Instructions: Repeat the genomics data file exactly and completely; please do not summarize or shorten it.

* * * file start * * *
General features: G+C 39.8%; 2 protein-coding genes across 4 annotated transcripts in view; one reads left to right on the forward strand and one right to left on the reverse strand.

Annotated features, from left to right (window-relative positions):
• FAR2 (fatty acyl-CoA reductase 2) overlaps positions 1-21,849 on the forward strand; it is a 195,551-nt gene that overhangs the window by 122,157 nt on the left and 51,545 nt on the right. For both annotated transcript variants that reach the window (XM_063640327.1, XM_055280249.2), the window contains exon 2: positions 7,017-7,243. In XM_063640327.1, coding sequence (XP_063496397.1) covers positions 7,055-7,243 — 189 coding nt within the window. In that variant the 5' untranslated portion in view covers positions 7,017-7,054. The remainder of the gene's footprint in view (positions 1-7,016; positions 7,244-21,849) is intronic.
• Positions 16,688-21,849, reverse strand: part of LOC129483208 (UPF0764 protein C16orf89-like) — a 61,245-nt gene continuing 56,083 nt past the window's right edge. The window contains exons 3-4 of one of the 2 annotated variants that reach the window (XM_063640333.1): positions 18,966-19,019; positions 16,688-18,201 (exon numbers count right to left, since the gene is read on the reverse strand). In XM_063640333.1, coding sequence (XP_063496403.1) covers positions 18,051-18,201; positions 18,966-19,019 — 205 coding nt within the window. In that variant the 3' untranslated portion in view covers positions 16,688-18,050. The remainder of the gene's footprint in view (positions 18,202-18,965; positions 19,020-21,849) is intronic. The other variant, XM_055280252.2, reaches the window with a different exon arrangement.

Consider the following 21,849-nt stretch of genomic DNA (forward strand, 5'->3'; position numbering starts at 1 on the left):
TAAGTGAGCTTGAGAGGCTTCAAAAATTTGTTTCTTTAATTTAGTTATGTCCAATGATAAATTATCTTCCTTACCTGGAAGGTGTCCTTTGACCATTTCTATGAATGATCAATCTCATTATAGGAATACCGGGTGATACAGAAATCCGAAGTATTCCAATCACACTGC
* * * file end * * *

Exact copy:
General features: G+C 39.8%; 2 protein-coding genes across 4 annotated transcripts in view; one reads left to right on the forward strand and one right to left on the reverse strand.

Annotated features, from left to right (window-relative positions):
• FAR2 (fatty acyl-CoA reductase 2) overlaps positions 1-21,849 on the forward strand; it is a 195,551-nt gene that overhangs the window by 122,157 nt on the left and 51,545 nt on the right. For both annotated transcript variants that reach the window (XM_063640327.1, XM_055280249.2), the window contains exon 2: positions 7,017-7,243. In XM_063640327.1, coding sequence (XP_063496397.1) covers positions 7,055-7,243 — 189 coding nt within the window. In that variant the 5' untranslated portion in view covers positions 7,017-7,054. The remainder of the gene's footprint in view (positions 1-7,016; positions 7,244-21,849) is intronic.
• Positions 16,688-21,849, reverse strand: part of LOC129483208 (UPF0764 protein C16orf89-like) — a 61,245-nt gene continuing 56,083 nt past the window's right edge. The window contains exons 3-4 of one of the 2 annotated variants that reach the window (XM_063640333.1): positions 18,966-19,019; positions 16,688-18,201 (exon numbers count right to left, since the gene is read on the reverse strand). In XM_063640333.1, coding sequence (XP_063496403.1) covers positions 18,051-18,201; positions 18,966-19,019 — 205 coding nt within the window. In that variant the 3' untranslated portion in view covers positions 16,688-18,050. The remainder of the gene's footprint in view (positions 18,202-18,965; positions 19,020-21,849) is intronic. The other variant, XM_055280252.2, reaches the window with a different exon arrangement.

Consider the following 21,849-nt stretch of genomic DNA (forward strand, 5'->3'; position numbering starts at 1 on the left):
TAAGTGAGCTTGAGAGGCTTCAAAAATTTGTTTCTTTAATTTAGTTATGTCCAATGATAAATTATCTTCCTTACCTGGAAGGTGTCCTTTGACCATTTCTATGAATGATCAATCTCATTATAGGAATACCGGGTGATACAGAAATCCGAAGTATTCCAATCACACTGC